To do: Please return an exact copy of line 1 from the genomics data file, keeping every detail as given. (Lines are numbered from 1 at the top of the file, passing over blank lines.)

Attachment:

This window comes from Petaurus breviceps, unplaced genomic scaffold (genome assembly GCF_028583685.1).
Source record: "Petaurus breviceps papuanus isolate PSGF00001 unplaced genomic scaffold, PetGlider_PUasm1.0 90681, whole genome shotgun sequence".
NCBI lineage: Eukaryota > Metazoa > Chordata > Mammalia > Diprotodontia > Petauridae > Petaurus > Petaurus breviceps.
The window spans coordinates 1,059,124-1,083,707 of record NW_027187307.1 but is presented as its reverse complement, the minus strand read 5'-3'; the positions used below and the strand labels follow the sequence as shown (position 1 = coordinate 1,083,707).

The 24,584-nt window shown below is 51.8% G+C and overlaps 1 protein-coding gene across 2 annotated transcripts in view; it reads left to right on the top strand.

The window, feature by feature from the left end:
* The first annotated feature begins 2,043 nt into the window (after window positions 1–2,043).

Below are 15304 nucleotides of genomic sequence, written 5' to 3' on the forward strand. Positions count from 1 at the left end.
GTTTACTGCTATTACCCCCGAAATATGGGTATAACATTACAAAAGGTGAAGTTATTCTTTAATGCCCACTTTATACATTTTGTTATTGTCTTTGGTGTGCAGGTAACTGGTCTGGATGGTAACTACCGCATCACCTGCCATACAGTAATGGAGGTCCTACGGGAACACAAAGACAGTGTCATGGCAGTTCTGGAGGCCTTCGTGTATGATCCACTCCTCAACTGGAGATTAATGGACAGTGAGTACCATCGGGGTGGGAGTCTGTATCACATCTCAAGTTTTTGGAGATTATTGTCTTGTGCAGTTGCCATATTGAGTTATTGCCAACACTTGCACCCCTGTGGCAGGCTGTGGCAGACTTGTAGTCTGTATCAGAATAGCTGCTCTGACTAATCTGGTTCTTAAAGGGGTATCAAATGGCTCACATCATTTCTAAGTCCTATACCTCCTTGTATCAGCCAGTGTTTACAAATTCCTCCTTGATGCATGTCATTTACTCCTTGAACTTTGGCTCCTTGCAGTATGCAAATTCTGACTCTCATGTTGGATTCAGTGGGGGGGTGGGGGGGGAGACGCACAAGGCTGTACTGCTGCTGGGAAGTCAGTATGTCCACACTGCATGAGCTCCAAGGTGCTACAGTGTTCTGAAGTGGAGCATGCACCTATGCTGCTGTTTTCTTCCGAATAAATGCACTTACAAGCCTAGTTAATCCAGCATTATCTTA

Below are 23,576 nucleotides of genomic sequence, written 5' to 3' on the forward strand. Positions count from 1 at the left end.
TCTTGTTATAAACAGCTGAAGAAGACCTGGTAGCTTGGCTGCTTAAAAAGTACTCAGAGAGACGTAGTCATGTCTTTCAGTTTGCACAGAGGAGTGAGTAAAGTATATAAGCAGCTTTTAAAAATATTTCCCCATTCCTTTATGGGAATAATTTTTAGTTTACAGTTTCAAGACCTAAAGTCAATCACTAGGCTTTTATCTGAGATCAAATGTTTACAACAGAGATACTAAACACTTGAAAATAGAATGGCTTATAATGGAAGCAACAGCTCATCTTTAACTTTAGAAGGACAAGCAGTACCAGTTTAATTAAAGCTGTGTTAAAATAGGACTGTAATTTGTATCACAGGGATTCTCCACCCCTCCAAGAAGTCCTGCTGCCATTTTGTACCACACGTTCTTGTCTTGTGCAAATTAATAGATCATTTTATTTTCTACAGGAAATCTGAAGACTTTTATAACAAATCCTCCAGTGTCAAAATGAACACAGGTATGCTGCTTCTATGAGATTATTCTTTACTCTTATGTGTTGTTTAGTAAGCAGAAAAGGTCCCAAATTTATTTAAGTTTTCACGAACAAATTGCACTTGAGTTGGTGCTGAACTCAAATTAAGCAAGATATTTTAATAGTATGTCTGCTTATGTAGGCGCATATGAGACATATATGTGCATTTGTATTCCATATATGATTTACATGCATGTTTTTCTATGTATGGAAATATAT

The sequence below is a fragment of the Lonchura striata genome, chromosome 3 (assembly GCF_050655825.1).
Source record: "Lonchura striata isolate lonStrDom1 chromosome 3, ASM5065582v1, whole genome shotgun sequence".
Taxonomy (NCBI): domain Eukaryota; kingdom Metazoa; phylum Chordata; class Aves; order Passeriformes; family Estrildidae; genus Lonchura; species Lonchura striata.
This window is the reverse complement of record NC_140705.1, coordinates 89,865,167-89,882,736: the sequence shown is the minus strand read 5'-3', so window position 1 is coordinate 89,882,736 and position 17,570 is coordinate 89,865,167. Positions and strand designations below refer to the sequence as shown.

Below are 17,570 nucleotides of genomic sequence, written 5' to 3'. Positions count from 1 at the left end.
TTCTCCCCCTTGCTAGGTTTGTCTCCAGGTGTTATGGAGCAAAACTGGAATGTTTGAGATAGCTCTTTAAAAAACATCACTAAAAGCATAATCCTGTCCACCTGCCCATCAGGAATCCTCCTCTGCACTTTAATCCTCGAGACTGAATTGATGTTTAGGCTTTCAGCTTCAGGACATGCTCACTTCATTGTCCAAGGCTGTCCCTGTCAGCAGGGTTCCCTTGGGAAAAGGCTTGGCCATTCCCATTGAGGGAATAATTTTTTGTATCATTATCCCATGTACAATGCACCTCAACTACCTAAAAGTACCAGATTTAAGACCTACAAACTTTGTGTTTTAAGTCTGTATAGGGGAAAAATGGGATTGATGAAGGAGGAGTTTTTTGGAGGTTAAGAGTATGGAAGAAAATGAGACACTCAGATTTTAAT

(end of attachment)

This window comes from Petaurus breviceps, unplaced genomic scaffold (genome assembly GCF_028583685.1).